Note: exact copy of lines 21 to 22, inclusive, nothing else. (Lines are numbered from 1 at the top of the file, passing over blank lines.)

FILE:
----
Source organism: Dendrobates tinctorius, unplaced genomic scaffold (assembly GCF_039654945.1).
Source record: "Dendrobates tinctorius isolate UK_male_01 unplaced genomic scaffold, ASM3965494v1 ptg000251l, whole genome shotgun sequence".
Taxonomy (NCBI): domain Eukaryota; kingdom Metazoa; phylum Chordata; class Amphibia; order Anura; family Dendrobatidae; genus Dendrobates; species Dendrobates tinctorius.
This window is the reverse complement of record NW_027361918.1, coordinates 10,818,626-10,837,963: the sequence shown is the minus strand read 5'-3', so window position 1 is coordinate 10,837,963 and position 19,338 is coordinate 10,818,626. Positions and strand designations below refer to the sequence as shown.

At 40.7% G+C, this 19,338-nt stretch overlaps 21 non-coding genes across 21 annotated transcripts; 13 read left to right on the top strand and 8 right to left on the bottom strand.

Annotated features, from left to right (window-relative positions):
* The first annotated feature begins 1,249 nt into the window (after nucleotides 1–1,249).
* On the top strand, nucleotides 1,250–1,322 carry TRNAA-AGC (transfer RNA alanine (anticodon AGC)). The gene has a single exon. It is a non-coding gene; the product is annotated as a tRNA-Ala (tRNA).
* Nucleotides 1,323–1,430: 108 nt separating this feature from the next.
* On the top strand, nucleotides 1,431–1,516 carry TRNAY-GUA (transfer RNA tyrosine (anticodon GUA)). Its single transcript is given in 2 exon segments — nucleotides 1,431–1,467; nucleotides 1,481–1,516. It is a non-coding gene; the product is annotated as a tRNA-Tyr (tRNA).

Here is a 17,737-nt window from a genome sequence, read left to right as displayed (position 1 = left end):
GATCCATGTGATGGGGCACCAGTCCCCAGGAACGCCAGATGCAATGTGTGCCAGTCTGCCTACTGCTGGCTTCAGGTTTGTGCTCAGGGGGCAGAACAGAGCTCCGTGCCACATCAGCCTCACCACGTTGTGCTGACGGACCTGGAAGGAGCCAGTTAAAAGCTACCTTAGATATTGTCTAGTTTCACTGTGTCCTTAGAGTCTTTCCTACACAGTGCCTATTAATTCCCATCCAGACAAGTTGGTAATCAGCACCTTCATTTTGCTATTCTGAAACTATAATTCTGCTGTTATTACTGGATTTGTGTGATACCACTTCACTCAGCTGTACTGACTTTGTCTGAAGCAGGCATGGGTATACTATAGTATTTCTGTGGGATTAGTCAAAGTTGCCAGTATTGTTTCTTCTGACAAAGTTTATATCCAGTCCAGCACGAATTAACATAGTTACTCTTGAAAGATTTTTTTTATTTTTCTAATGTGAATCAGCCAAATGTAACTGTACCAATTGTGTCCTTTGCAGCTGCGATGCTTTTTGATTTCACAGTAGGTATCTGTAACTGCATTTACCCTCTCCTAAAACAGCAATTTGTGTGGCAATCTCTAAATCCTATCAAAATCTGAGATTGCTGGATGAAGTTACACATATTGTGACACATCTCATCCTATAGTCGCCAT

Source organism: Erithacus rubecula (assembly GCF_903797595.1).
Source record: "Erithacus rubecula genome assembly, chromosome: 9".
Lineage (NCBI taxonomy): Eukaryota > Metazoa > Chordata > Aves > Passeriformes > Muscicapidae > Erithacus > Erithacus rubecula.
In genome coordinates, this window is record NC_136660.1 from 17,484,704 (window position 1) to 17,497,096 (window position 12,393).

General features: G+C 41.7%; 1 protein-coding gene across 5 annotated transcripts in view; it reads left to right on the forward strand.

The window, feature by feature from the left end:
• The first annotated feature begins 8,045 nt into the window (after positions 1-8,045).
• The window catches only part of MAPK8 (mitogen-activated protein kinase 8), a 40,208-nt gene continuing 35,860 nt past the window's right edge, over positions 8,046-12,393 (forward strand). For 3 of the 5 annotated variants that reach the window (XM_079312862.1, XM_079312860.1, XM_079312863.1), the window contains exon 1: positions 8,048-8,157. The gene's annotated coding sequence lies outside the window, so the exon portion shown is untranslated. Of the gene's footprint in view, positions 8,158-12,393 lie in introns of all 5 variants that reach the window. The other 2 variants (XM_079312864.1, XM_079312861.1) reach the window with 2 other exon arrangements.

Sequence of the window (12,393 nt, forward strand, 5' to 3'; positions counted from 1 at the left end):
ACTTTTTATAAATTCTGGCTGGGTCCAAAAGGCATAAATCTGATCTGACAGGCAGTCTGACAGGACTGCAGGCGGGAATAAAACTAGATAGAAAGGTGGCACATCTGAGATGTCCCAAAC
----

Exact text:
Sequence of the window (12,393 nt, forward strand, 5' to 3'; positions counted from 1 at the left end):
ACTTTTTATAAATTCTGGCTGGGTCCAAAAGGCATAAATCTGATCTGACAGGCAGTCTGACAGGACTGCAGGCGGGAATAAAACTAGATAGAAAGGTGGCACATCTGAGATGTCCCAAAC